CDC Updates New Guidelines on Reducing Coronavirus Risk in Everyday Life

In the past few weeks, the U.S. Centre for Disease Control and Prevention has posted many sets of instructions in order to guide people on cutting down the risk of contracting coronavirus infection after the end of the nationwide lockdown in many of the states.

With the easing of restrictions, many people have returned to work, school, and started engaging in activities they did prior to the start of the coronavirus pandemic. For instance, since places such as spas and gyms have reopened, people are expected to start visiting them again.

In addition, to do so, the daily commute is a need for many which further increases coronavirus risk while heading outdoors even if it is not used for longer routes.

If people are not careful while doing so, it can increase the chances of a second wave of coronavirus after a spike in cases in no time, which has already begun to happen in many of the states that have lifted coronavirus lockdowns.

On Friday, the CDC has updated its guidelines on how to cut the risk of contracting SARS-CoV-2, or the virus the causes coronavirus infection in everyday life and go to work or visit places such as grocery stores and the gym safely.

The new guidelines have been long-awaited, especially now since many states are seeing a spike in cases. There is a need for a set of instructions to guide people on how to play their part in cutting down the risk of a second wave of coronavirus infection. 

Read also: Coronavirus Vaccine May Be Impossible to Develop, Biosecurity Experts State 

The CDC’s new guidelines cover many aspects of everyday life from work to visiting a bank or even going to an atm machine. For instance, in accordance with the instructions, stairs are much safer in comparison with elevators and lifts in hostels, offices, and any other place as social distancing can be practiced safely at them.

In addition, people are also advised to cook and take their own food from home anywhere outside especially if going to a gathering or lunch rather than having prepared food.

Instructions that were given during the pandemic such as washing hands frequently, limiting physical contact, maintaining distance, wearing a mask, and limiting time outdoors are still to be followed.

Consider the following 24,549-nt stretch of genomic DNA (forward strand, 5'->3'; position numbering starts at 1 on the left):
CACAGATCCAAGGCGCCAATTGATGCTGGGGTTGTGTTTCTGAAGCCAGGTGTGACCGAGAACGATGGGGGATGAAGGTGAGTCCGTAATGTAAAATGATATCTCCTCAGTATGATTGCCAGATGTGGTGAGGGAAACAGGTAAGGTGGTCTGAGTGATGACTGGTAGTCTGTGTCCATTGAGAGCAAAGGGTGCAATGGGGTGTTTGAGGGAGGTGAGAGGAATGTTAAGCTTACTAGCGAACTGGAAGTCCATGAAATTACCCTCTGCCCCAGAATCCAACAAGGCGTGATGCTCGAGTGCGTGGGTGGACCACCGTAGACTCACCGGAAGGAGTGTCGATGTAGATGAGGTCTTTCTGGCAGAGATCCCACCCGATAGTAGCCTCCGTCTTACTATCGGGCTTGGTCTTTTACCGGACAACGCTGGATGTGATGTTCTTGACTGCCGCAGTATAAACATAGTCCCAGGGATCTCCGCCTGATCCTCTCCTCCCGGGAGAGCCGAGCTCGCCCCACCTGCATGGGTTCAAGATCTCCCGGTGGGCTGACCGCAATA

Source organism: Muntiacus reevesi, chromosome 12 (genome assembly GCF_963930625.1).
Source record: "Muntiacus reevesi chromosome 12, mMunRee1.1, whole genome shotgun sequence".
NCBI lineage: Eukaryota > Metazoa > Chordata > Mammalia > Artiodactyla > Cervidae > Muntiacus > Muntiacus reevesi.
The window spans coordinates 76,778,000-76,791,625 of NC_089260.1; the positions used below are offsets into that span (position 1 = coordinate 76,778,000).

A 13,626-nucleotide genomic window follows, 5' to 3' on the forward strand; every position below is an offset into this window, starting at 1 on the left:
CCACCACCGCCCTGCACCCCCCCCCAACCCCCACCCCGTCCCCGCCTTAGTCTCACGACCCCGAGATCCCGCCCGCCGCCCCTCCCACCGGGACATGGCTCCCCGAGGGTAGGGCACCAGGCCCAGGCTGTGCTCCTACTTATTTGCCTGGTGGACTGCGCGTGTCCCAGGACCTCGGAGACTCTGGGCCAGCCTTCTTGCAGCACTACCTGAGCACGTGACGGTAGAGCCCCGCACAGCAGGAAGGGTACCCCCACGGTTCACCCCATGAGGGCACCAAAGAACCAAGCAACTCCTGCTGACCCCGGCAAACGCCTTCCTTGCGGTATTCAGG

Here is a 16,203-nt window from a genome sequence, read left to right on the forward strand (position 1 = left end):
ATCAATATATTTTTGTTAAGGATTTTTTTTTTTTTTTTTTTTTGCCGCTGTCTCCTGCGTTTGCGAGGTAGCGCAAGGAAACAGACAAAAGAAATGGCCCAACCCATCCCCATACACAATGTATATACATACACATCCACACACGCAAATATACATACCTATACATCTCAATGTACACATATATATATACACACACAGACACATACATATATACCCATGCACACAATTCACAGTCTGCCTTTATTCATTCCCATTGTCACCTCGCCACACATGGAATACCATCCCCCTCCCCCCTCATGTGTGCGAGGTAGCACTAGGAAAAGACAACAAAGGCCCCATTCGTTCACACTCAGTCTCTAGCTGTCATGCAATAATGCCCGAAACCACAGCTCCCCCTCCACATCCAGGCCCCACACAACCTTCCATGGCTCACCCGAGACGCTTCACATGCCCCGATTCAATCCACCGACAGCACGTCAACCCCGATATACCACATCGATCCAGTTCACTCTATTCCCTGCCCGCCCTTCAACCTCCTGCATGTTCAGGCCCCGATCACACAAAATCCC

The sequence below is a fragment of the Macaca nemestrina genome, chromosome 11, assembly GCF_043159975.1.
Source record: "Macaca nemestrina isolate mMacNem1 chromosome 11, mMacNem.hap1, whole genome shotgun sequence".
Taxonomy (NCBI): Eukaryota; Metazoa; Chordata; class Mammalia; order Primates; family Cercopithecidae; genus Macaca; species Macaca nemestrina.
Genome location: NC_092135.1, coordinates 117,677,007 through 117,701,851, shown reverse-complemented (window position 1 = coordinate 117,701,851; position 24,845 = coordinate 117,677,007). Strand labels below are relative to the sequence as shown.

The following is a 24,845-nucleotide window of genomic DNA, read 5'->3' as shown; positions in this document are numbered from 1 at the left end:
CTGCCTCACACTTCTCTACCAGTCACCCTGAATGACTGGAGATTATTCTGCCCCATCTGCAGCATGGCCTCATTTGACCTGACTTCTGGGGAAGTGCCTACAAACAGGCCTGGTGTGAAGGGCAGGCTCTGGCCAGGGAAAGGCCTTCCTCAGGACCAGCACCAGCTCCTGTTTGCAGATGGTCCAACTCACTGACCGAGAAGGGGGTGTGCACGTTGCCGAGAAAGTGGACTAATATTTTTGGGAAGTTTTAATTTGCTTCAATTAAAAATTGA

However, if there is still a need to go to places like a spa, hotel or restaurant, it is important to make a call prior to booking or visiting to confirm that the place is following all safety guidelines and the staff members are wearing fundamental safety equipment such as gloves and face mask.

Along with posting a set of guidelines for cutting down the risk of coronavirus infection in everyday life, the CDC also uploaded another set with instructions for safely organizing events and gatherings including concerts, political rallies, and others.

However,  Dr. Jay Butler says it does not mean that the health agency supports specific kinds of events during the pandemic. All events should be arranged and attended in accordance with the health policies so that coronavirus spread can be reduced.

Prior to the new guidelines, the CDC has given many guidelines for the decreasing coronavirus risk in churches, schools, and offices, and even transit agencies but the agency had not specifically given instructions for gyms, spas, and going to other such places.

According to Dr. Robert Redfield, the director of the CDC, the new set of instructions are mostly based on common sense and are necessarily mandates. In case there is still an increase in coronavirus infection cases, governments should consider making stricter policies once again in order to avoid a second wave of coronavirus infection.

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